There was once a time when newspaper headlines did not immediately become law. Those golden days are seemingly a hazy memory, to judge from the swift and judgmental reaction to a recent AP story on cadmium in children's jewelry.
PLEASE NOTE - This essay is not a defense of cadmium. That's becoming a tiresome objection, frankly. Cadmium is bad, okay? Back to the story . . . .
The AP story, backed up by test reports that AP will apparently not release, prompted Senator Chuck Schumer to introduce legislation on Wednesday, two days later, to "stop it cold". After an equally lengthy deliberation and careful consideration of the flimsy facts of this case, Chairman Inez Tenenbaum of the CPSC made this astounding announcement today:
"Because of these recent developments, I have a message for parents, grandparents and caregivers: Do not allow young children to be given or to play with cheap metal jewelry, especially when they are unsupervised."
Whoa! Tenenbaum is saying that consumers should boycott ALL "cheap" metal jewelry now? Is she trying to put Claire's Boutique and countless thousands of other small companies out of business entirely, all because of the unconfirmed accusations of an AP reporter about a handful of pieces of jewelry from a tiny number of sources? Within 48 hours, too? I think that's irresponsible.
Yes, it's irresponsible, but that's the way this populist government of reactive politicians wants to govern. The Obamites are apparently shocked to discover that anything ever goes wrong, and if they ever find a single fly in the ointment, they then assume they are facing a broad scale assault. Hence, the immediate action to implement bans and cessations of trade.
Stop it cold, indeed - but what exactly is being stopped? Trade. Jobs. Futures.
Even worse, frankly, is the notion that this problem must be "solved" by legislation. While Senator Schumer was simply doing the usual, pandering for votes, where is it written that this problem is best resolved by Congressional action? [Let's put aside the niggling detail that some further assessment of the nature of this "dire" threat is appropriate before we take ANY action whatsoever.] Apparently, Mr. Schumer believes it's his job to fix this problem and that in the absence of his decisive action, the rest of the government would fall on its face.
Umm, well, we used to have a federal agency for this very task, the CPSC. Okay kids, gather 'round, let me tell you about a long ago time when the CPSC had actual authority to assess risk and depending on its independent judgment, was entitled to draft and implement rules governing safety in the marketplace. Wasn't that a wonderful time, kids?! Well, not anymore. Nowadays, apparently only Congress can exercise judgment. And that judgment is best exercised without the use of any scientific advice or reliance on the agency charged with the responsibility for safety administration.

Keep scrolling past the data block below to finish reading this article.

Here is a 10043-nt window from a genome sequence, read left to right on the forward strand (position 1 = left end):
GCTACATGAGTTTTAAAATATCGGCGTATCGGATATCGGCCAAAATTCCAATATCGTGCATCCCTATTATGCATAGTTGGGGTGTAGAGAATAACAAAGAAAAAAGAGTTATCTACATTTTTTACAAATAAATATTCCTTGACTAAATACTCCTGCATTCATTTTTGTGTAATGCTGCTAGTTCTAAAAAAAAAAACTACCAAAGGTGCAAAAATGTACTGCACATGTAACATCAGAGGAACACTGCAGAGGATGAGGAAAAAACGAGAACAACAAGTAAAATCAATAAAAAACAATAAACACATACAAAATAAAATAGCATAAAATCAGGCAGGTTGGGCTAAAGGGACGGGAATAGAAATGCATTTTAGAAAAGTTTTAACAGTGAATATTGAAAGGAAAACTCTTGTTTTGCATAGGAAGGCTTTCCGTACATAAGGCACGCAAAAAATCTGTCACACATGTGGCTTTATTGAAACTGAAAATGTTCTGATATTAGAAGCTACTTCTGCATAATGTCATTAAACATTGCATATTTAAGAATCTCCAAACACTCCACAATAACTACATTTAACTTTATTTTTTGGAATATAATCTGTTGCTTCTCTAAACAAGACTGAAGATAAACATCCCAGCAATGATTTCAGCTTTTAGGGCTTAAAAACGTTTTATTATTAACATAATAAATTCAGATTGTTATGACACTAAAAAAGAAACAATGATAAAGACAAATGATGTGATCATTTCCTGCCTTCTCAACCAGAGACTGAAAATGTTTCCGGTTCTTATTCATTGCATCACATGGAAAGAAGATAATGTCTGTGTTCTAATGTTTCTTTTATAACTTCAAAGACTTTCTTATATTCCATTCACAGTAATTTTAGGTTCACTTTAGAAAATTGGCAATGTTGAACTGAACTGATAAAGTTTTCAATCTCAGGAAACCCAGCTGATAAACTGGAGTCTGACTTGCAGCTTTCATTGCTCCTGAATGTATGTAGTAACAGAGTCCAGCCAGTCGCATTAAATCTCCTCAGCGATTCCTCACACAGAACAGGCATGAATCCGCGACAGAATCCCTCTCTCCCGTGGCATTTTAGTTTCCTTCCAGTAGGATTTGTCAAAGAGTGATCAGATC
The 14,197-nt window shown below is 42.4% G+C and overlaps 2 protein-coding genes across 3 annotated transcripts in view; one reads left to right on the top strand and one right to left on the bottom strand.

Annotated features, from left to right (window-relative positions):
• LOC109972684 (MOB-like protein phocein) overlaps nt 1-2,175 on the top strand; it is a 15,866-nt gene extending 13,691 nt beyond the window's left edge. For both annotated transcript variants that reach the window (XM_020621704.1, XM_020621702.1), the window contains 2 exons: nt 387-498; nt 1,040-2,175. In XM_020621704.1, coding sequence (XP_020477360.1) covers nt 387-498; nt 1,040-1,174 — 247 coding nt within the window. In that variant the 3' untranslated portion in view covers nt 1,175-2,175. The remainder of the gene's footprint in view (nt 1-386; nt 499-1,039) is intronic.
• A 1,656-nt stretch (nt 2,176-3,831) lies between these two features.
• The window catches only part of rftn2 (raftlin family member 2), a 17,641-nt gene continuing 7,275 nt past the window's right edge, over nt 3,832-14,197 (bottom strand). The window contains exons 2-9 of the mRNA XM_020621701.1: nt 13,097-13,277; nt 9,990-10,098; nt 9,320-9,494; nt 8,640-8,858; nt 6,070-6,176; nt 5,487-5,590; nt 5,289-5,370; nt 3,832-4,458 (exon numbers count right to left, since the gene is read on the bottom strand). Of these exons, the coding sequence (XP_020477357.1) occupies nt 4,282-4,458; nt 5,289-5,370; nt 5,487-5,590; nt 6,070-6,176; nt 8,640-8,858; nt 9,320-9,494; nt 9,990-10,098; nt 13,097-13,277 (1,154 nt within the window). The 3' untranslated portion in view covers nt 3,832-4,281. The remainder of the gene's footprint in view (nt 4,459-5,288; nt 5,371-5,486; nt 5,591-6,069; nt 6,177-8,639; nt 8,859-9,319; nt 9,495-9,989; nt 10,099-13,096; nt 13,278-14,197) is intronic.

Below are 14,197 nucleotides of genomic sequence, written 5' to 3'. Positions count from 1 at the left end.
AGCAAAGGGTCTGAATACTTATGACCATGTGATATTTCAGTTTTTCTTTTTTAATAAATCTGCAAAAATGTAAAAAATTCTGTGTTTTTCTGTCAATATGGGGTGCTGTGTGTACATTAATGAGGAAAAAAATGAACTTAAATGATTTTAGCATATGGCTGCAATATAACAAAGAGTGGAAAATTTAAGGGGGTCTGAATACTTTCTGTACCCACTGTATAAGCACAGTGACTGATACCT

Courtesy of the CPSIA, the CPSC is now a bureaucracy designed to serve the will of the politicians - determining what is safe (and what is not) is not their primary job anymore. Congress has no use for Ph.D.s or other people that actually understand science. With folks running the show like Chuck Schumer who apparently believe that an AP story is a perfect substitute for expert advice, there is no need for the CPSC to do anything other than fuel panic for Congress to assuage. Hence Ms. Tenenbaum's shocking announcement today.
This is completely wrongheaded and will damage markets almost immediately. It's all the more amazing because we have been here before, and paid the price with two years of chaos, misery and pain. The lessons of the CPSIA apparently weren't learned, and to judge from the knee-jerk reaction to the AP story, it appears unlikely that this group of politicians (Democrats) and administrators are capable of ever mastering them.
Remember, I think cadmium is bad. But bad is no justification for legislation or rulemaking on the fly. This is not a sudden and life-threatening crisis. This metal, while undesirable, was probably in the market for years, all without poisoning large swaths of American children. The story of the little boy in Minnesota who swallowed a jewerly bangle and died (monotonously repeated by Senator Amy Klobuchar and now by Inez Tenenbaum), sad as it is, should be retired. I have no interest in seeing the children's product industry put out to pasture just because of one accident.
Someday I hope we can restore some sense of proportion and restraint in safety administration. It can be done. . . .